Warning, this post might be a bit graphic for some, read at your own risk.
Today is the 18th anniversary of the Jarrell, Texas tornado. The tornado produced some of and maybe the worst damage ever seen.
There were many anomalies with the small tornado outbreak that occurred on May 27, 1997. The tornado moves in a Southwest direction due an outflow
boundary that had stalled as a Northeast to Southwest line in central Texas.
The Jarrell tornado started off small, but rapidly intensified into a 3/4th mile wide multi-vortex tornado. The tornado obliterated the Double Creek
estates. A lot of F5 tornadoes are known to sweep houses of their foundation and dump it yards and sometimes miles away. The Jarrell tornado, however,
left no debris in the hardest hit areas. The tornado grinded everything in it's path to unrecognizable pieces. A 10 ton dump truck was sucked up by
the tornado was never found again. A recycling plant that was supported with Steele beams only had a few beams left that were bent into pretzel shape.
First responders couldn't tell the difference between humans and animals, anything with flesh was sandblasted into oblivion. The tornado literary
wiped the neighborhood off the face if the Earth.
Many people believe that the damage the tornado produced was due to it's slow moving nature, but there are flaws with this hypothesis. If the tornado
had done it's damage because of it's slow movement and not it's wind speed, the tornado would have left a lot more visible debris on the ground.
Another thing is that the there have been many tornadoes that have moved as slow or slower than Jarrell's but none have produced damage even close to
Jarrell's level. A prime example is the Bowdle, South Dakota, tornado of 2010, which became stationary at one time.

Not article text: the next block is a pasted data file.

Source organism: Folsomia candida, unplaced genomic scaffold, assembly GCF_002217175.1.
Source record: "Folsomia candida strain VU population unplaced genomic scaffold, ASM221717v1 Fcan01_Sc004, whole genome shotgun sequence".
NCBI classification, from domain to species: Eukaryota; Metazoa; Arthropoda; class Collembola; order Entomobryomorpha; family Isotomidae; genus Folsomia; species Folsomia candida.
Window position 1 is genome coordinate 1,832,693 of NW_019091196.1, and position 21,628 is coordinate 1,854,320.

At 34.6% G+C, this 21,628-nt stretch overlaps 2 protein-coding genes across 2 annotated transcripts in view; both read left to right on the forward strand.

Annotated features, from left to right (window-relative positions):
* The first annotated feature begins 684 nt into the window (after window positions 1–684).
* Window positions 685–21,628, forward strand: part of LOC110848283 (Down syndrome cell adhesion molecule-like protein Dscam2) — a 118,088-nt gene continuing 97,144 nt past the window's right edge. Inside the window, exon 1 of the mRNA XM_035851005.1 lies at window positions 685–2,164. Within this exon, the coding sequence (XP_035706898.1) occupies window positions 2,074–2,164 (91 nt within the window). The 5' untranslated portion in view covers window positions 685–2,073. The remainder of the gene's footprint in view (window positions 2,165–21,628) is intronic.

Though no mobile Doppler radar's were within range to measure the tornado's wind speed, due to the extreme damage meteorologist hypothesize that the
tornado could have had wind speeds of up to 400 miles per hour at it's peak intensity. This would make it the strongest tornado ever recorded if it
had been. Though no F6 tornadoes have never occurred, this tornado has thought to be the closest there was to one. Though as of now an EF-6 tornado is
not possible, all it takes is for a tornado to destroy a downtown to have the category reinstated.
Though the Jarrell tornado could have been bad, the day could have been a lot worse. If the outflow boundary had stalled about 10 miles further south,
the tornado would have gone straight through Austin, and if the boundary had stalled about 100 miles north or so then the state of Texas would have
experienced it's worst nightmare; The tornado would have went through the Dallas-Fort Worth metroplex.
edit on 27-5-2015 by IngyBall because: a
couple of changes needed it to be made, it was a recycling plant not concrete, and it was a dump truck.